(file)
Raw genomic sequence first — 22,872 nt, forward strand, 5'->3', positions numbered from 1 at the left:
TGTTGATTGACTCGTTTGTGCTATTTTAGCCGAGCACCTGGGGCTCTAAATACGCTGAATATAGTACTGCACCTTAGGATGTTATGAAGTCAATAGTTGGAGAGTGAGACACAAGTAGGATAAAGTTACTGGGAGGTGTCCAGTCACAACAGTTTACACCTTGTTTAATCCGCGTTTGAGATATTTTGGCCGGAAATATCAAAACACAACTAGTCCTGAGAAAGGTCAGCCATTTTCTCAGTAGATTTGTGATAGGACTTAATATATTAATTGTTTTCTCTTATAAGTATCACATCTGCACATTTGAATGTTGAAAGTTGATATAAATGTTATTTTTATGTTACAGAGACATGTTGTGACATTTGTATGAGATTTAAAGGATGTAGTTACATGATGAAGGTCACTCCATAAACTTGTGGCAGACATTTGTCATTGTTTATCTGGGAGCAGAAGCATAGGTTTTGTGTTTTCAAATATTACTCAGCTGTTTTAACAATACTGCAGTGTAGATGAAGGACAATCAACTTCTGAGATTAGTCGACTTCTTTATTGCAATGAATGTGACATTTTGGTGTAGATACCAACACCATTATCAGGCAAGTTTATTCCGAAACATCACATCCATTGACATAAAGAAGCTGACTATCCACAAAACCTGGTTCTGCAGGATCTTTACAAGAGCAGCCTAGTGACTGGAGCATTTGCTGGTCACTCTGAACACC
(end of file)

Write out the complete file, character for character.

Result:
Raw genomic sequence first — 22,872 nt, forward strand, 5'->3', positions numbered from 1 at the left:
TGTTGATTGACTCGTTTGTGCTATTTTAGCCGAGCACCTGGGGCTCTAAATACGCTGAATATAGTACTGCACCTTAGGATGTTATGAAGTCAATAGTTGGAGAGTGAGACACAAGTAGGATAAAGTTACTGGGAGGTGTCCAGTCACAACAGTTTACACCTTGTTTAATCCGCGTTTGAGATATTTTGGCCGGAAATATCAAAACACAACTAGTCCTGAGAAAGGTCAGCCATTTTCTCAGTAGATTTGTGATAGGACTTAATATATTAATTGTTTTCTCTTATAAGTATCACATCTGCACATTTGAATGTTGAAAGTTGATATAAATGTTATTTTTATGTTACAGAGACATGTTGTGACATTTGTATGAGATTTAAAGGATGTAGTTACATGATGAAGGTCACTCCATAAACTTGTGGCAGACATTTGTCATTGTTTATCTGGGAGCAGAAGCATAGGTTTTGTGTTTTCAAATATTACTCAGCTGTTTTAACAATACTGCAGTGTAGATGAAGGACAATCAACTTCTGAGATTAGTCGACTTCTTTATTGCAATGAATGTGACATTTTGGTGTAGATACCAACACCATTATCAGGCAAGTTTATTCCGAAACATCACATCCATTGACATAAAGAAGCTGACTATCCACAAAACCTGGTTCTGCAGGATCTTTACAAGAGCAGCCTAGTGACTGGAGCATTTGCTGGTCACTCTGAACACC